Here we describe a patient with clinically definite MS and the presence of NMADR serum antibodies. He was carefully evaluated for seizures, dyskinesia, psychiatric or neuropsychological symptoms which were all negative. Thus, the clinical line-up found was best compatible with relapsing remitting MS and not considered indicative of NMDAR encephalitis.
In contrast to IgA and IgM antibodies directed against the NMDA receptor, NMDAR IgG serum antibodies are in general considered highly specific for NMDAR encephalitis. However, depending on the diagnostic test, false positive IgG serum results have been reported in up to 3% of healthy controls [4, 5]. In our patient, a positive cell based assay , was confirmed by a typical staining pattern on rat brain tissue, and in another laboratory. According to previously published studies CSF adds to the sensitivity  and the specificity  of NMDAR antibody tests. Unfortunately CSF was not available to confirm intrathecal synthesis and the patient declined to undergo a second lumbar puncture which limits the significance of our findings. Also unfortunately, we were unable to obtain high quality images of the IHC/IF stainings done by Labor Stöcker which would have enhanced our report.
Monosymptomatic disease courses of NMDAR encephalitis (“forms frustes”) have been reported. Accordingly, NMDAR IgG Ab were recently described at low frequency (1.7%) in a cohort of epilepsy patients who did not display other features of encephalitis . Similarily, patients with isolated psychiatric symptoms at onset or during relapse were reported . In addition persistence of NMDAR IgG after an initial episode of encephalitis as well as relapses following long clinically silent periods have been reported . Therefore, NMDAR serum IgG may as well precede the clinical onset of NMDAR encephalitis.
A correlation of serum titers with disease activity is a subject of ongoing debate, but a recent study show that higher antibody titers are associated with poor outcome or the presence of teratoma . Our patient had a rather low serum titer of 1:100 (normal <1:10) and tumor screening remained negative.
Anecdotal evidence points towards a possible association of NMDAR encephalitis with demyelinating disease: NMDAR IgG have been reported in children with demyelinating syndromes (ADEM, ON)  and extensive myelitis . In addition two cases of patients that initially presented with typical symptoms of NMDAR encephalitis and developed a disease closely mimicking neuromyelitis optica have been reported [13, 14] and a range of demyelinating conditions were reported in case series in adults and children [15, 16].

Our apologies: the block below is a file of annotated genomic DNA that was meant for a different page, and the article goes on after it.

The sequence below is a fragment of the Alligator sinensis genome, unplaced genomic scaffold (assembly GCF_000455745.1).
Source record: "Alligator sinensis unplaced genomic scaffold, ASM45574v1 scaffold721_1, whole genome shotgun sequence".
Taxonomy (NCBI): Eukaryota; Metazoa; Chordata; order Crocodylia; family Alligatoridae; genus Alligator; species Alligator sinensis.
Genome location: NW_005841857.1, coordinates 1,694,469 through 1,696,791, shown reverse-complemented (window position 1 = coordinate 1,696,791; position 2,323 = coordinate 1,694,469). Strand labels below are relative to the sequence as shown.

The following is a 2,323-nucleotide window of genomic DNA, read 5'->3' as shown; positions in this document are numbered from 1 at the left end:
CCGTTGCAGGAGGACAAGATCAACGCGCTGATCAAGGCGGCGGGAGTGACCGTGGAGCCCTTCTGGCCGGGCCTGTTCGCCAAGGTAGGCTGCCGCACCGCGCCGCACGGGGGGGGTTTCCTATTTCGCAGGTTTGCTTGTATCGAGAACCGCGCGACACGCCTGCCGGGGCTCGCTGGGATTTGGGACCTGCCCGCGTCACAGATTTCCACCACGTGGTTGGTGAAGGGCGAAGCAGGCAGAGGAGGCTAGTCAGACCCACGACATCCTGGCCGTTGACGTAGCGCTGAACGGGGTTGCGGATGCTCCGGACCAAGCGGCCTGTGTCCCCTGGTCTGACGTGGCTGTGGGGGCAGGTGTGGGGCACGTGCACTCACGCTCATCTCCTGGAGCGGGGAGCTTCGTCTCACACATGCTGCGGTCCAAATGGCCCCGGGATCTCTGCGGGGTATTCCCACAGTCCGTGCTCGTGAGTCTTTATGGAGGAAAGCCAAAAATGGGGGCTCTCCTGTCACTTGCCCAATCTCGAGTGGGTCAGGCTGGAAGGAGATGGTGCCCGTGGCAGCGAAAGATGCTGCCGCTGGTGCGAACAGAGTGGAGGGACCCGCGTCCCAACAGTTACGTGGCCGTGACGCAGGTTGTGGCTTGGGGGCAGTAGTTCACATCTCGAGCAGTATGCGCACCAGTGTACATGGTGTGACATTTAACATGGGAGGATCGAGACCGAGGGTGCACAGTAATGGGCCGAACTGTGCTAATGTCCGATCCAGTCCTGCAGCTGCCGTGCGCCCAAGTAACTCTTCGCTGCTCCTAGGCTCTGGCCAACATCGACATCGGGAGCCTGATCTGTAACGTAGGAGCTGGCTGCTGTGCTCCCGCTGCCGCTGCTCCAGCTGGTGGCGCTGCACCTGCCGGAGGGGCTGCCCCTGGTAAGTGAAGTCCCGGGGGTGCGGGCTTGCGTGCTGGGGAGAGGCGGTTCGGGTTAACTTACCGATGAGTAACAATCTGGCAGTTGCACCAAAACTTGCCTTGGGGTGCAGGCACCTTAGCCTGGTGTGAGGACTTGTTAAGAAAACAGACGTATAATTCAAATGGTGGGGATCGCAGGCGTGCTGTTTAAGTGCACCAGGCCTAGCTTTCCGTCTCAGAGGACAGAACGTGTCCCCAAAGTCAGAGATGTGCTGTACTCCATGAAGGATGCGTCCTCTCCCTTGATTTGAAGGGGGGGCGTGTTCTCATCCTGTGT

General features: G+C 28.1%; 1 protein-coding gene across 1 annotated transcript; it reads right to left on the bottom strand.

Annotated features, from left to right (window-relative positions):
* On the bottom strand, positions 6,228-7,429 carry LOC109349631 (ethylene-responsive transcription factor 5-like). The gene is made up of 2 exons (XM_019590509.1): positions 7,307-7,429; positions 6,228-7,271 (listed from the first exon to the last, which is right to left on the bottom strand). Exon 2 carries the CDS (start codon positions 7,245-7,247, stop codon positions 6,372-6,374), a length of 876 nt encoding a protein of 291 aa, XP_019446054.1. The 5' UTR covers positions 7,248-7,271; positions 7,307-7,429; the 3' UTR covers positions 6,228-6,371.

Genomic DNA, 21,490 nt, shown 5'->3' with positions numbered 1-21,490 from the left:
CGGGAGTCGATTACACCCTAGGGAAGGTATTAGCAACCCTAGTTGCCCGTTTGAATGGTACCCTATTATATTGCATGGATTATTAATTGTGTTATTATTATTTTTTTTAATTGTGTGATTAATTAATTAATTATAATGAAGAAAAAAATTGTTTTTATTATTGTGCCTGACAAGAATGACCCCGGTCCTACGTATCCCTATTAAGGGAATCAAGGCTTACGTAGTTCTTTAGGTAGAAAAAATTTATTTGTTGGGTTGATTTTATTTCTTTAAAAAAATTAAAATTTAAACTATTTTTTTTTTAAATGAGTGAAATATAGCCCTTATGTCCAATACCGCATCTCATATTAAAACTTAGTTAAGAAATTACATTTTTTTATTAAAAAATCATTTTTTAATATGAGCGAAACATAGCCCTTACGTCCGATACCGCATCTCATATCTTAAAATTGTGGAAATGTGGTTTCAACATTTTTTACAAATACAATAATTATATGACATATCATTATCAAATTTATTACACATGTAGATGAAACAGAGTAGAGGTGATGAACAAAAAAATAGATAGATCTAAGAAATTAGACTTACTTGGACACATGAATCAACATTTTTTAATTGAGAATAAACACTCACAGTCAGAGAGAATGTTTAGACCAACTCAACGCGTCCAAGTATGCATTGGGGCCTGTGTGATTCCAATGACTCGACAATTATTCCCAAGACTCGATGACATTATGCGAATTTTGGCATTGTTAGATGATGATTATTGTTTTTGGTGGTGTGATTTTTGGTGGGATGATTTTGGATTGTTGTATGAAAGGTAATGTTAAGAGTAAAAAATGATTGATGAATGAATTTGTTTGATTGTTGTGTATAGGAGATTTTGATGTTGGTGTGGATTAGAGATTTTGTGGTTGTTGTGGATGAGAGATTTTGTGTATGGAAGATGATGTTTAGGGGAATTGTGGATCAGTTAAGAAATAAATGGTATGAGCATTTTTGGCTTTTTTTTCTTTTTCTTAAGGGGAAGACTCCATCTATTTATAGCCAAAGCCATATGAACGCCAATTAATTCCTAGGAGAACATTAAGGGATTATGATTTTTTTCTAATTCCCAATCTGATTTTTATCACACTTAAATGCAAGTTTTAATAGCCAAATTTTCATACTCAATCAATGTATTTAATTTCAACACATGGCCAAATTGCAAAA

In contrast a study testing NMDAR IgG antibodies in a small cohort of MS patients as a disease control failed to detect the autoantibody . Herpes encephalitis has been reported as a possible trigger of NMDA receptor antibody formation and consecutive encephalitis [17–19]. The mechanisms remain unknown. However, both molecular mimicry and breakdown of immunologic tolerance towards the NMDAR released by neuronal damage in an inflamed environment have been discussed [17, 18]. Whether tissue damage and inflammation in MS may also trigger the formation of this antibody remains speculative.
The growing availability of chip technologies that perform simultaneous testing of multiple antibodies independent of the clinical syndrome and with limited confirmatory tests poses the risk of false-positive results and challenges clinicians and laboratory physicians alike who have to decide whether these autoantibodies may indicate an evolving autoimmune process or represent a clinical non-significant epiphenomenon. Further research is warranted to clarify a possible link between demyelinating diseases and NMDAR encephalitis.
In general, diagnosis of any autoimmune disease necessitates the combination of a compatible clinical picture together with conformed laboratory findings and treatment should not be based on laboratory findings alone.
Written informed consent was obtained from the patient for publication of this Case Report and any accompanying images. A copy of the written consent is available for review by the Editor-in-Chief of this journal.
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Authors have no acknowledgment to declare.
The authors declare that they have no competing interests.
AW, BK, SS, DHL and RA analyzed and interpreted patient data and contributed to the writing of the manuscript. AV performed laboratory analyses and critically reviewed the manuscript. PG performed MR imaging and critically reviewed the manuscript. All authors read and approved the final manuscript.